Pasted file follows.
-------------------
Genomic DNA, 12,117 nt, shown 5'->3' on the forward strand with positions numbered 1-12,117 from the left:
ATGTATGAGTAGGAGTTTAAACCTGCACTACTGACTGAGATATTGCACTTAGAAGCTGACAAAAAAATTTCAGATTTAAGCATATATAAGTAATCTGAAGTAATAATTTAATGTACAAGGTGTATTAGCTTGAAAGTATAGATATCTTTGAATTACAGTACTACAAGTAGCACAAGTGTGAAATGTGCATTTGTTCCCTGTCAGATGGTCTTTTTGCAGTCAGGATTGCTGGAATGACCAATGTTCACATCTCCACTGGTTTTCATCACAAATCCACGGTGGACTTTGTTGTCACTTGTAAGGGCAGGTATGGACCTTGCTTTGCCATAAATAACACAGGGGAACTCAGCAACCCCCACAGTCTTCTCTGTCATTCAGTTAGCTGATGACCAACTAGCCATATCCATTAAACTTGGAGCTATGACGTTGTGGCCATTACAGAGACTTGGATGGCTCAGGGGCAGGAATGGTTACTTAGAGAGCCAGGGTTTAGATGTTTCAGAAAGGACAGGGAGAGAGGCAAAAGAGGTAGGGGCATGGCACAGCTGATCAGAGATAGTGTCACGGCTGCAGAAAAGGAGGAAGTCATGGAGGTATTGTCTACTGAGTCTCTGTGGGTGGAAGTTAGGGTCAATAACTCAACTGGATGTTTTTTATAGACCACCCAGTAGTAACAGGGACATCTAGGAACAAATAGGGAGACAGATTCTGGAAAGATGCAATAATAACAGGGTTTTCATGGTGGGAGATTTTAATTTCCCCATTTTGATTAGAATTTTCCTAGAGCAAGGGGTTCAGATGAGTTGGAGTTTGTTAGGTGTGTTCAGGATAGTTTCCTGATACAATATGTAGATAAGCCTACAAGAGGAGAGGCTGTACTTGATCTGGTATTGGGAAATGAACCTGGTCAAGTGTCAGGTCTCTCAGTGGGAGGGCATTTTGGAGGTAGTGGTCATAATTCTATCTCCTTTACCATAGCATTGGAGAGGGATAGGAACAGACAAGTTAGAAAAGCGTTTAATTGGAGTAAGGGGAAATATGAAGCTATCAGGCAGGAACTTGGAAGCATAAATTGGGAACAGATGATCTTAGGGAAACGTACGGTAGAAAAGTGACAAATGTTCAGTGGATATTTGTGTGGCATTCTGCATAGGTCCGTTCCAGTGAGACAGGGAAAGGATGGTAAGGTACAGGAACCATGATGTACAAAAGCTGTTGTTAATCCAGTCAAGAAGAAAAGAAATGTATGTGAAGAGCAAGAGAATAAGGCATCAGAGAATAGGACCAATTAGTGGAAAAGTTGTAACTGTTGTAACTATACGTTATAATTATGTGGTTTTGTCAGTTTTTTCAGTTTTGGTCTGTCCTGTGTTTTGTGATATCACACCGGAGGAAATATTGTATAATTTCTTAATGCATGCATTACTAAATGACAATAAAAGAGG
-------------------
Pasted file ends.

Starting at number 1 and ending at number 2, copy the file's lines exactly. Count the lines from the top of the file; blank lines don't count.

Genomic DNA, 12,117 nt, shown 5'->3' on the forward strand with positions numbered 1-12,117 from the left:
ATGTATGAGTAGGAGTTTAAACCTGCACTACTGACTGAGATATTGCACTTAGAAGCTGACAAAAAAATTTCAGATTTAAGCATATATAAGTAATCTGAAGTAATAATTTAATGTACAAGGTGTATTAGCTTGAAAGTATAGATATCTTTGAATTACAGTACTACAAGTAGCACAAGTGTGAAATGTGCATTTGTTCCCTGTCAGATGGTCTTTTTGCAGTCAGGATTGCTGGAATGACCAATGTTCACATCTCCACTGGTTTTCATCACAAATCCACGGTGGACTTTGTTGTCACTTGTAAGGGCAGGTATGGACCTTGCTTTGCCATAAATAACACAGGGGAACTCAGCAACCCCCACAGTCTTCTCTGTCATTCAGTTAGCTGATGACCAACTAGCCATATCCATTAAACTTGGAGCTATGACGTTGTGGCCATTACAGAGACTTGGATGGCTCAGGGGCAGGAATGGTTACTTAGAGAGCCAGGGTTTAGATGTTTCAGAAAGGACAGGGAGAGAGGCAAAAGAGGTAGGGGCATGGCACAGCTGATCAGAGATAGTGTCACGGCTGCAGAAAAGGAGGAAGTCATGGAGGTATTGTCTACTGAGTCTCTGTGGGTGGAAGTTAGGGTCAATAACTCAACTGGATGTTTTTTATAGACCACCCAGTAGTAACAGGGACATCTAGGAACAAATAGGGAGACAGATTCTGGAAAGATGCAATAATAACAGGGTTTTCATGGTGGGAGATTTTAATTTCCCCATTTTGATTAGAATTTTCCTAGAGCAAGGGGTTCAGATGAGTTGGAGTTTGTTAGGTGTGTTCAGGATAGTTTCCTGATACAATATGTAGATAAGCCTACAAGAGGAGAGGCTGTACTTGATCTGGTATTGGGAAATGAACCTGGTCAAGTGTCAGGTCTCTCAGTGGGAGGGCATTTTGGAGGTAGTGGTCATAATTCTATCTCCTTTACCATAGCATTGGAGAGGGATAGGAACAGACAAGTTAGAAAAGCGTTTAATTGGAGTAAGGGGAAATATGAAGCTATCAGGCAGGAACTTGGAAGCATAAATTGGGAACAGATGATCTTAGGGAAACGTACGGTAGAAAAGTGACAAATGTTCAGTGGATATTTGTGTGGCATTCTGCATAGGTCCGTTCCAGTGAGACAGGGAAAGGATGGTAAGGTACAGGAACCATGATGTACAAAAGCTGTTGTTAATCCAGTCAAGAAGAAAAGAAATGTATGTGAAGAGCAAGAGAATAAGGCATCAGAGAATAGGACCAATTAGTGGAAAAGTTGTAACTGTTGTAACTATACGTTATAATTATGTGGTTTTGTCAGTTTTTTCAGTTTTGGTCTGTCCTGTGTTTTGTGATATCACACCGGAGGAAATATTGTATAATTTCTTAATGCATGCATTACTAAATGACAATAAAAGAGG